When most people think of Amazon.com, they think of e-books or online shopping. But Amazon is also responsible for storing and delivering the data behind a massive portion of the Internet via its Amazon Web Services (AWS) business, including Netflix, Pinterest, Spotify, and Smugmug. Amazon won’t say exactly how many servers it has keeping the Internet humming, but a recent study estimated that one third of all daily internet users will access an Amazon AWS cloud site on average at least once a day.
Unfortunately, much of the massive AWS cloud is powered by dirty sources of energy like coal, which is why Greenpeace has asked AWS to follow other leading Internet companies, like Google and Facebook, to switch from dirty to clean energy.
Since AWS has failed to seize this opportunity, Greenpeace launched a hoax “Green AWS” website last week at re:Invent, Amazon’s biggest conference for its customers, in Las Vegas.
Throughout the conference Greenpeace set up a wireless network to divert conference attendees’ attention to www.greenaws.com, a web site that declared that AWS would be rolling out cloud options powered by renewable energy, and that customers could sign up there to host their data in a special pilot edition of the program. If only.
So far, Amazon has ignored the growing movement toward providing a cloud powered by renewable energy – that movement includes some of its biggest competitors, as well as its customers.
Unlike competitors Google, Microsoft and Rackspace, Amazon will not even tell its customers how much energy it is using or what its sources are.
According to Greenpeace International’s analysis (see page 4 of that report) of major cloud companies’ energy supply, the AWS cloud gets only 13.5% of its electricity supply from renewable sources overall. For those AWS customers who rely on AWS’s US East Region in Virginia, which is estimated to hold 70% of the servers in the AWS cloud, the picture is far worse; more than 75% of the electricity supply in that region comes from coal and nuclear power, including coal that comes from highly destructive mountaintop removal mining. Only 4% of energy there comes from renewable sources.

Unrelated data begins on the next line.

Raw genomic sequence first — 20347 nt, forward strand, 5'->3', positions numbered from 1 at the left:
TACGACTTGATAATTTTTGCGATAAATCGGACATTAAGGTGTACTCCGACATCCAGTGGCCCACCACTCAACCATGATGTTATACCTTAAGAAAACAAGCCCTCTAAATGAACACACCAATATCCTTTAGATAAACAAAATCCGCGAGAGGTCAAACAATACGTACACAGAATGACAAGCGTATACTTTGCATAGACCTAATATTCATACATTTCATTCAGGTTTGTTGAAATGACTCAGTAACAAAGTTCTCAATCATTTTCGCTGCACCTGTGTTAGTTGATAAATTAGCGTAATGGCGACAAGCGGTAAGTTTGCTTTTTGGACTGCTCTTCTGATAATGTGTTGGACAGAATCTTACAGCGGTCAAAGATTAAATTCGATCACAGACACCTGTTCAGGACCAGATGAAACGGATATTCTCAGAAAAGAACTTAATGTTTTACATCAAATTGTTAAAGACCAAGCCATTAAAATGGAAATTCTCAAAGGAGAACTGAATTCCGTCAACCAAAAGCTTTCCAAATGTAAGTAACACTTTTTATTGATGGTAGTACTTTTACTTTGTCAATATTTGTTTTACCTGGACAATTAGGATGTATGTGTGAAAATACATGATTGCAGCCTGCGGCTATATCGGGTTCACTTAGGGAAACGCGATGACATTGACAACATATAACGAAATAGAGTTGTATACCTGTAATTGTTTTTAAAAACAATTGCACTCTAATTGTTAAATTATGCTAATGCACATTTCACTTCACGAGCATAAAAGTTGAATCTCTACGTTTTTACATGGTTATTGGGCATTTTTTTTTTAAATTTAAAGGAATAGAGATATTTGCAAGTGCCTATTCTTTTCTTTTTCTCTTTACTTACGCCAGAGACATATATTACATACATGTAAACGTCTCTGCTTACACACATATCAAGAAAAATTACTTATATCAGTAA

Here is how AWS stacks up against other leading cloud companies:
|Energy Transparency?||Claimed Renewable Energy Commitment||Clean Energy Index||Dirty Energy %|
|Yes||Carbon Neutral, $1B invested in renewable energy||40%||44%|
|Yes||Renewable powered Facebook||38%||48%|
|Rackspace||Yes||Factors renewable energy in data center investments||32%||51%|
|Apple||Yes||100% renewable energy & coal-free iCloud||23%||45%|
AWS competitors like Google and Rackspace are already making the switch to clean energy. Google has invested almost one billion dollars in renewable energy, and is increasingly powering its data centers with renewable energy like wind power.
Amazon could make the same bold moves, but the company’s leadership seems intent on continuing to use 19th century energy to power its amazing 21st century cloud. Amazon’s customers deserve to store their data in a cloud that’s powered by clean energy, and if Amazon does not want to provide that, those customers may want to start looking at other, cleaner options out there.